by Lesley Kovar, DVM
Last week, I was down in Ecuador participating in a volunteer trip with World Vets. This is an organization that sends teams internationally to provide veterinary care for communities in need, including Veterinary Field Projects that provide community wide spay neuter campaigns as well as health consultations for dogs and cats.
For many years I have aspired to doing such a trip and I finally was able to make it a reality.
We began our adventure in Quito, the capital of Ecuador. We ultimately traveled to the city of Ibarra, after stops at the equator and the amazing markets in Otavalo. Ibarra is located in the foothills of the Andes, at the base of an extinct volcano.
We stayed in an amazing hotel, high in the hills overlooking the city, and travelled each work day to the smaller city of Atuntaqui.
World Vets sponsors Veterinary Field Projects in a few communities in Ecuador—I was told that as a result of our efforts, the government would cease poisoning as the means of controlling the dog overpopulation problem.
We partnered with the local animal rescue organization PAE (Proteccion Animal Ecuador)—Rescata • Adopta • Esteriliza—who, true to their mission, organized a large scale sterilization campaign.
Our “hospital” was set up in an old textiles factory, and as you can imagine, it was not the most luxurious of facilities…
On our very first day, we performed over 60 spays and neuters of dogs and cats. The animals represented a combination of strays, dogs currently in foster care with PAE, and owned pets.
The surgeries were not simple procedures—likely due to inadequate nutrition, chronic parasites, and underlying disease—they were quite bloody and required many extra steps compared to what I do back home for healthy pets.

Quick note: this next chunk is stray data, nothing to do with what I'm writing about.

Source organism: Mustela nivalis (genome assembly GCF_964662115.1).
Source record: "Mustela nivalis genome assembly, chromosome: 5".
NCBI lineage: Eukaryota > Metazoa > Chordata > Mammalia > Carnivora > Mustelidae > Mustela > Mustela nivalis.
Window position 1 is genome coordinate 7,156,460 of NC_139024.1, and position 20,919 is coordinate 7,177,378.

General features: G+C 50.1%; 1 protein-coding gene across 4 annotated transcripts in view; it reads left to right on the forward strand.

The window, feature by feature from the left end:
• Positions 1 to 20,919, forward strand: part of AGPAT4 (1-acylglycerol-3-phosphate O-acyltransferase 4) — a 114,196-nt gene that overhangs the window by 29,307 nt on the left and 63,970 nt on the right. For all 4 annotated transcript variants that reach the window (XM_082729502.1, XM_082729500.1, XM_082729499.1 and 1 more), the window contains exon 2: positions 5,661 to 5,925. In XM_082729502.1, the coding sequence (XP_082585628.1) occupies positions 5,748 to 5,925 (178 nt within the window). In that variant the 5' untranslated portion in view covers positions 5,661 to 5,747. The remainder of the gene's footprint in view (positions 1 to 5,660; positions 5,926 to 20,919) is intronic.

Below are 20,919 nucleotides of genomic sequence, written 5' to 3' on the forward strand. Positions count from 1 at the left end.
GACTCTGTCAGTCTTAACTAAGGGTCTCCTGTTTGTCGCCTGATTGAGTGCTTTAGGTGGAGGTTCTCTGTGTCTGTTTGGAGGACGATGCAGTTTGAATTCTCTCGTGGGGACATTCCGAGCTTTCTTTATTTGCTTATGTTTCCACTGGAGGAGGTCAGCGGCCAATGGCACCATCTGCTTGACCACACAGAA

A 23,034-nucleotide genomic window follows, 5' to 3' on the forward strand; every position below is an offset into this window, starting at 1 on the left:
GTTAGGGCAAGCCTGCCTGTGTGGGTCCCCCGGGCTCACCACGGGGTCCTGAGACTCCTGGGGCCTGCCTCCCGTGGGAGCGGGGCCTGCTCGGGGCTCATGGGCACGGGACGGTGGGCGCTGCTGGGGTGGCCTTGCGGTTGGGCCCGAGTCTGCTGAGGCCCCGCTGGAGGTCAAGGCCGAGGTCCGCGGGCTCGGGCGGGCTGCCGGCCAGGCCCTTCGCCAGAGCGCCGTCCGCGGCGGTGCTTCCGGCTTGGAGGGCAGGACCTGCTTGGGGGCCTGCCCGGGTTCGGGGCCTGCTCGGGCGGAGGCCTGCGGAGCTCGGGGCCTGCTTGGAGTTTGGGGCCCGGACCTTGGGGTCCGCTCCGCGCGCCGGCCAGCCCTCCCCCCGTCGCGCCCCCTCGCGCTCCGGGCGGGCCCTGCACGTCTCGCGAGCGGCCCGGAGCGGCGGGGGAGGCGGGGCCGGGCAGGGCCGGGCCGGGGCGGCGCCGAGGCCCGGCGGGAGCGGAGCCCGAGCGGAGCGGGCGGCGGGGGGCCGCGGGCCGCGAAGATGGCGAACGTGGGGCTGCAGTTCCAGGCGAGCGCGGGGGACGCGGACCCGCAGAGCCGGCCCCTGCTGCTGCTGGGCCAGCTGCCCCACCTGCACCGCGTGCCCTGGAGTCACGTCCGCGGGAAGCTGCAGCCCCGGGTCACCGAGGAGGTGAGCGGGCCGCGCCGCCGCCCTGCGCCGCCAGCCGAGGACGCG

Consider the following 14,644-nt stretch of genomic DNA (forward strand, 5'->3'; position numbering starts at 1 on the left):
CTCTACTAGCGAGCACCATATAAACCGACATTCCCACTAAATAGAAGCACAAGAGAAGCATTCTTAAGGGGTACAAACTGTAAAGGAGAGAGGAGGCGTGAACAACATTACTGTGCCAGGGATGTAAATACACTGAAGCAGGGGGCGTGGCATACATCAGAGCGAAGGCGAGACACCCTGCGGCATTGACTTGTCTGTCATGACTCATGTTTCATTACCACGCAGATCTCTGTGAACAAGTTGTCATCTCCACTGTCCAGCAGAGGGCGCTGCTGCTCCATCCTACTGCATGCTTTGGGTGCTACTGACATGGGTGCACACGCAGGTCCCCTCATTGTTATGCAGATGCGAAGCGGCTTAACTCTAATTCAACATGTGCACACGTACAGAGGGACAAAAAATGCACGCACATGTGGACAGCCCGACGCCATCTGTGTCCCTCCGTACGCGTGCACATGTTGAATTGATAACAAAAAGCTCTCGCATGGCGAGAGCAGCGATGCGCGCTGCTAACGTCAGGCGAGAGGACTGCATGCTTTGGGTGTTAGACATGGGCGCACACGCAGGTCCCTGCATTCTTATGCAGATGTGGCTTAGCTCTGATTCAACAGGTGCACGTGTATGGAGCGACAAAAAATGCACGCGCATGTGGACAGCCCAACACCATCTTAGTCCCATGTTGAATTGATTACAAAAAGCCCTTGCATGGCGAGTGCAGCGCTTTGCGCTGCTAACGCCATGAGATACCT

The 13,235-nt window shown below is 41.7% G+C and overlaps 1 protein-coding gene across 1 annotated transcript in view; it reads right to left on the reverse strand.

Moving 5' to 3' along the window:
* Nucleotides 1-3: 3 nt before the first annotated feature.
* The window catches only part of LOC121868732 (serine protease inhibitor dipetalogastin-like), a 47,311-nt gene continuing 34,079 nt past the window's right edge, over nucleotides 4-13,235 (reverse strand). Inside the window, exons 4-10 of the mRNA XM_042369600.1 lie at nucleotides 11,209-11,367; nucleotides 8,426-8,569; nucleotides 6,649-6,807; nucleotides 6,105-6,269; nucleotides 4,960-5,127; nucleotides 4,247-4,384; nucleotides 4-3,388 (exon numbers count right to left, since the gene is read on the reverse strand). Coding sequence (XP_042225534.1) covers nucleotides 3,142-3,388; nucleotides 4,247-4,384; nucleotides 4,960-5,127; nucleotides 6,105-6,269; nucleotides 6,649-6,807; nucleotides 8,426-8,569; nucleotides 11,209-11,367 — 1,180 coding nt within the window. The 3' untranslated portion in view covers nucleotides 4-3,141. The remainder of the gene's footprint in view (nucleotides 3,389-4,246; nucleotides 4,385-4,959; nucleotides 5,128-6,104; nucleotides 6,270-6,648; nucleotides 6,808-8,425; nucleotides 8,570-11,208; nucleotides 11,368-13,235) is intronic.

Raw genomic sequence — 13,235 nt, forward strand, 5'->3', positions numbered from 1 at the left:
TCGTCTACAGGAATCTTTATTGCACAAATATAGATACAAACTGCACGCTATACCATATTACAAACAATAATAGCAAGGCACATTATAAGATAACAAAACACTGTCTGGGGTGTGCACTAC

Our team, composed of 6 veterinarians, 2 vet techs, and 6 general volunteers worked like a well-oiled machine. (Pictured above: Caitlin Bell and Sally Podein, veterinary assistants.)
Starting with physical exams, the animals were premedicated for sedation. Then they were moved to induction, where intravenous catheters were placed, injectable anesthesia was initiated, and sterile surgical prep done.
Then they were moved onto our surgical tables. (Pictured above at right: Mayra Martinez, our wonderful Ecuadorian veterinary student.)
Fortunately, we had a wonderful Ecuadorian veterinary student (fluent in English as a bonus) who kept our patients stable and asleep.
Post-operatively, the patients were moved to our “recovery ward,” which simply consisted of padded mattresses on the floor.
Once awake, they were given rabies vaccines (in honor of World Rabies Day), dewormed, and given pain medications. (Pictured above: Dr. Bradford Frank.)
Finally they were delivered back to the owner, discharge instructions in hand, and out the door they went!
On Day 2, we arrived at the facility to find a line of over 130 people awaiting us. Daunting to say the least!
That day we performed 87 surgeries—a new record! We worked for 12 hours, with a short lunch break, but I was on such an adrenaline high, I could not even feel the exhaustion.
On Day 3 we had a mere 60 patients. In total, we treated over 220 patients! (Pictured above: Kristy Burges and Paola Anderson.)
One of the highlights of my experience was interacting with the pet owners. They were so gracious and appreciative of our efforts. They made donations as they were able—whether it was a dollar, or ten (they use U.S. currency there).
The cool thing is that through the education efforts of PAE, who even did a door-to-door campaign, they truly appreciate the benefits of spaying. There is a bit of a cultural roadblock regarding the neutering of males, but that too is improving.
The trip was not all hard work and long hours. We also had the opportunity to explore the beautiful Ecuadorian country. We hiked on a volcano, visited hot springs, and went bird watching in a cloud forest. I can’t wait to return one day… I just need to brush up on my Spanish.
Though I once considered it to be a bucket list item, I now know that international volunteering needs to be a regular part of my life. Perhaps a trip a year? It was so rewarding and exhilarating. And wonderful to be able to give back to those in need. It makes me truly appreciate what a privileged life I have here.